Part II—The Classroom: In this section, Procter explores spaces that are more concerned with cataloging than with personal curation, such as fairs and the Great Exhibition of the Works of Industry of All Nations’ (held in London in 1851). Although the goal of the Classroom is to democratize knowledge, Procter notes the objects presented in here are still restricted by the Eurocentric views of many institutions and by hierarchies that define objects as “useful” or “good.” As a result, certain stories and effects of the colonial past are left untold. For example, in Chapter 9: Abolitionists, Procter delves into a discussion on the lack of representation of Black abolitionists in the National Portrait Gallery in London, drawing special attention to Thomas Lawrence’s incomplete 1828 painting of a British abolitionist, William Wilberforce, as a metaphor for how certain marginalized groups have historically been left out of the narrative on the abolitionist movement.
Chapter 11: The Shield is devoted to the discussion on deaccessioning and repatriation of objects that belong to former colonies. Here, Procter highlights some of the difficulties posed by such efforts in England as the British Museum Act of 1963 sets out a rigid and inflexible criterion for deaccessioning objects.
Part III—The Memorial: Procter describes the Memorial as “a place of commemoration, and often of grief.” In this section, Procter introduces her readers to the emotionally evocative and often disturbing displays of people and human remains, human zoos, and of violence.
The collections housed in this space often tell stories of some traumatic past resulting from colonialism. Chapter 13: Mokomokai, for example, recounts how mokomokai—traditionally preserved heads of the Maori people—became collectors’ favorites in Europe, which threatened this sacred funerary practice due to the Maori’s increasing fear that the heads of their relatives might be taken away for sale. Procter also addresses the issues surrounding the repatriation of human remains, as well as the question of whether it is ever appropriate to display human remains in museums.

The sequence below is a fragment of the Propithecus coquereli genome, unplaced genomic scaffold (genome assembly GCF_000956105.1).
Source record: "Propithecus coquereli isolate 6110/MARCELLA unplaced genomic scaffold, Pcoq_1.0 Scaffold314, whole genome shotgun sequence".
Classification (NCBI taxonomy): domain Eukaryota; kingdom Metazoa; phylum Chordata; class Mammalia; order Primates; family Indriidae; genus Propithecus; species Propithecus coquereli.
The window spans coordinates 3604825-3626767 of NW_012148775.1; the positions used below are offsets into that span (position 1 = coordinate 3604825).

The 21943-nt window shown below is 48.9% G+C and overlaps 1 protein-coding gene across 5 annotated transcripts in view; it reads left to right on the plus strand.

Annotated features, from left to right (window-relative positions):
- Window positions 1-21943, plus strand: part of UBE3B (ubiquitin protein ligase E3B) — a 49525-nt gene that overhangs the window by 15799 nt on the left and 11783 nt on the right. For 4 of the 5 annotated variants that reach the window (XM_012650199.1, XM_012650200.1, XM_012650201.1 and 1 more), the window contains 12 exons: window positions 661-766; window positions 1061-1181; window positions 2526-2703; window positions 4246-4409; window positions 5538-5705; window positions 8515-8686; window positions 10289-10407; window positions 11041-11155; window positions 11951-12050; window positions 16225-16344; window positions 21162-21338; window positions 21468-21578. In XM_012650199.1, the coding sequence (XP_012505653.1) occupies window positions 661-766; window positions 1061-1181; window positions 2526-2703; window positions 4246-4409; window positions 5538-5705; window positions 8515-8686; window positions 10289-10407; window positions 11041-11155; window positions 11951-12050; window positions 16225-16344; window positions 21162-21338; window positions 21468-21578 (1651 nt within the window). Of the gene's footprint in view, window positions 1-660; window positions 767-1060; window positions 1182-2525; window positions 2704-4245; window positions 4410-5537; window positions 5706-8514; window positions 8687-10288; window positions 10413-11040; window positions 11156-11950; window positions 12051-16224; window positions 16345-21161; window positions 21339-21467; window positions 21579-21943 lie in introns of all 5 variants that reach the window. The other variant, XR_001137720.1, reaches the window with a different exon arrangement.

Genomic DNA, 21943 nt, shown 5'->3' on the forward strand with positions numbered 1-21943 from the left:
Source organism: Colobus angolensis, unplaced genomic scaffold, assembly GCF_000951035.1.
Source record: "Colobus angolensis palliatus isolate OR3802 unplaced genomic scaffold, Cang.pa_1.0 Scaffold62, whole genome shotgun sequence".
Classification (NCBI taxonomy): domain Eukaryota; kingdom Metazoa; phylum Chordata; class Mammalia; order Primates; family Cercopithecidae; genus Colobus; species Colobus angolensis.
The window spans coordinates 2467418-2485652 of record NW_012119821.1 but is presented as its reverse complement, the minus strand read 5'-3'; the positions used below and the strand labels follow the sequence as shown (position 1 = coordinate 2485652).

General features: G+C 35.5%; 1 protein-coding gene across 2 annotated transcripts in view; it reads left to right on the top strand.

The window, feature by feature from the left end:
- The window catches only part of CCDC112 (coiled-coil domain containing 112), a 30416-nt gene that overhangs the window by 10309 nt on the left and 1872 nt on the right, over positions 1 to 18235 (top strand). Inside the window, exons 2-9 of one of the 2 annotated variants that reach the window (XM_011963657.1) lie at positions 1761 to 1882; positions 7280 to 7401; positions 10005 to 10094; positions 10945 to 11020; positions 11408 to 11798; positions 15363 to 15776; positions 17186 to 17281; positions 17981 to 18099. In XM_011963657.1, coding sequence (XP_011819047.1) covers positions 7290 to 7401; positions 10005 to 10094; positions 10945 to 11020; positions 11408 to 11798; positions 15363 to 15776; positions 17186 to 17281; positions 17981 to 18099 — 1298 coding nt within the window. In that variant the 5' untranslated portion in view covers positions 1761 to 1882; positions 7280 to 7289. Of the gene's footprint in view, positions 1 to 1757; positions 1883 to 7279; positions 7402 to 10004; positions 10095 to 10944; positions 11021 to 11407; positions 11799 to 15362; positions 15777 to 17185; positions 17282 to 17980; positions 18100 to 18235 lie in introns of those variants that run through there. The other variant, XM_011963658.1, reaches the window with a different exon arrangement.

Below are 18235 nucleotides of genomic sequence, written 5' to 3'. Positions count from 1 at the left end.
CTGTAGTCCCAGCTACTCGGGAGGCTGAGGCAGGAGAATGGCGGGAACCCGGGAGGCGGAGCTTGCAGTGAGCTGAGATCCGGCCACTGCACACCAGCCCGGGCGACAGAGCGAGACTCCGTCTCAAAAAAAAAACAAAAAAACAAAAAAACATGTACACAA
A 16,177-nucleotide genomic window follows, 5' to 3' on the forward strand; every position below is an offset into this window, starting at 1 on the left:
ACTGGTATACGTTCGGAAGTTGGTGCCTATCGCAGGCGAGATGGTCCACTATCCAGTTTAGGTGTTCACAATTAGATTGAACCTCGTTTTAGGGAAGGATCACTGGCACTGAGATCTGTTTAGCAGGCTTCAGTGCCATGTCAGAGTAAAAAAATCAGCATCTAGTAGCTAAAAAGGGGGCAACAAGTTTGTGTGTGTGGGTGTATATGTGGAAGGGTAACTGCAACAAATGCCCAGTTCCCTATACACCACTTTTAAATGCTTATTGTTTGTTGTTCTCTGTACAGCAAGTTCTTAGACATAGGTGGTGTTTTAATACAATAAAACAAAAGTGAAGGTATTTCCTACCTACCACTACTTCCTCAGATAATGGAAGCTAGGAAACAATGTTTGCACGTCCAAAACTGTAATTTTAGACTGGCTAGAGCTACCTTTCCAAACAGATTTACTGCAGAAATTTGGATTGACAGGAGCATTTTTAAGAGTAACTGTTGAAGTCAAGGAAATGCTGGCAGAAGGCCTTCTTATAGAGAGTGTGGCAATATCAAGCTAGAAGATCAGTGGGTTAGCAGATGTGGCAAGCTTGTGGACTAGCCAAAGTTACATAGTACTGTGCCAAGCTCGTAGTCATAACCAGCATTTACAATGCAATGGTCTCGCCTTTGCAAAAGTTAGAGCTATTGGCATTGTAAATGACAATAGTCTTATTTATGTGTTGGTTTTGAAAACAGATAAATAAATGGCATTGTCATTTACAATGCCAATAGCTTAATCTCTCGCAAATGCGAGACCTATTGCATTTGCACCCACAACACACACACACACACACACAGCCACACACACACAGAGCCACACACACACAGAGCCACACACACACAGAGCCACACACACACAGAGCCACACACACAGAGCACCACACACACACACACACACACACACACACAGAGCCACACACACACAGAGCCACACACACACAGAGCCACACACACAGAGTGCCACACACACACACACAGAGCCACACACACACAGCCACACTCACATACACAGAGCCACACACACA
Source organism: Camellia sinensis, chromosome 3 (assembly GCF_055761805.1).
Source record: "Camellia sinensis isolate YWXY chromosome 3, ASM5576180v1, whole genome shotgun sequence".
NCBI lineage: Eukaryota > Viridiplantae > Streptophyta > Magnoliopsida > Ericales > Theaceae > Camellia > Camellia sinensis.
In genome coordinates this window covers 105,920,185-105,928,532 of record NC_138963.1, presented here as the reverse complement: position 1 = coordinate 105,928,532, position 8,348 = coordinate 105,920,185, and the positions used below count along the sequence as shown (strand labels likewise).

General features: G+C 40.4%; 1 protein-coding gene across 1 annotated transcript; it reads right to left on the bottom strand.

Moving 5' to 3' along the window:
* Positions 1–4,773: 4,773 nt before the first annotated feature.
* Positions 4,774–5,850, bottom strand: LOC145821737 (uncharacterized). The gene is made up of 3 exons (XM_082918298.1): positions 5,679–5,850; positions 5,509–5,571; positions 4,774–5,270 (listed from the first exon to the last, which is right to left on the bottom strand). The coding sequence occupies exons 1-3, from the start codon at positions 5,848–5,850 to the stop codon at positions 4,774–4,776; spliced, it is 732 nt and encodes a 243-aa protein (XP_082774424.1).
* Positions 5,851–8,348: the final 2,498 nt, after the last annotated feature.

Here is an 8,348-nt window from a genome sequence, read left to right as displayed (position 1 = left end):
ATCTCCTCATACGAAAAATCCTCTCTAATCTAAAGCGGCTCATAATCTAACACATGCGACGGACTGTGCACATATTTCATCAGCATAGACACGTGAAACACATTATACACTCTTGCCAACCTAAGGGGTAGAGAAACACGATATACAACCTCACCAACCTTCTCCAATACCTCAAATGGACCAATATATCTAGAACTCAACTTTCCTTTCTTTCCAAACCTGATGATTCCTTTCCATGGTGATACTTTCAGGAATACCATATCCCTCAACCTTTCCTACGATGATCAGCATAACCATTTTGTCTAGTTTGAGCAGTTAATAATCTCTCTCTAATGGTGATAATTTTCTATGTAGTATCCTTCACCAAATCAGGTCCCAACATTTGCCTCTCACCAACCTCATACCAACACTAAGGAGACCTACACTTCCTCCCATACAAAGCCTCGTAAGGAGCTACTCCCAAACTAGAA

Chapter 14: Mining the Museum considers Fred Wilson’s 1992 exhibition of the same name in which he reframed the Maryland Historical Society’s collection to highlight narratives on slavery that has often been hidden from view.
Chapter 16: The Coffin took on an even more somber tone as Procter discusses the Emmett Till Memorial—a memorial dedicated to the 14-year-old African American who was lynched in 1955 after being accused of whistling at a white woman and which features Till’s coffin with a photograph of Till’s mutilated face at the head of the coffin. As disturbing as it may be, Procter writes that the display was permitted by Till’s mother, who wanted people to see what she had seen.
Part IV: The Playground: In this final section, Procter explores pieces and installations that are often experiential, interactive, surreal, and even humorous; hence, the name of this gallery—“The Playground.” For example, Chapter 17: Museum Highlights examines two of Andrea Fraser’s performance pieces that aim to criticize the museum as an institution. The title of this chapter, “Museum Highlights,” refers to Fraser’s performance piece in which she impersonated a museum docent on a pretend tour (unbeknownst to the museum patrons) as a form of meta-commentary on the museum and the vanity of collectors and patrons as the supposed gatekeepers of “an ‘enlightened’ space.”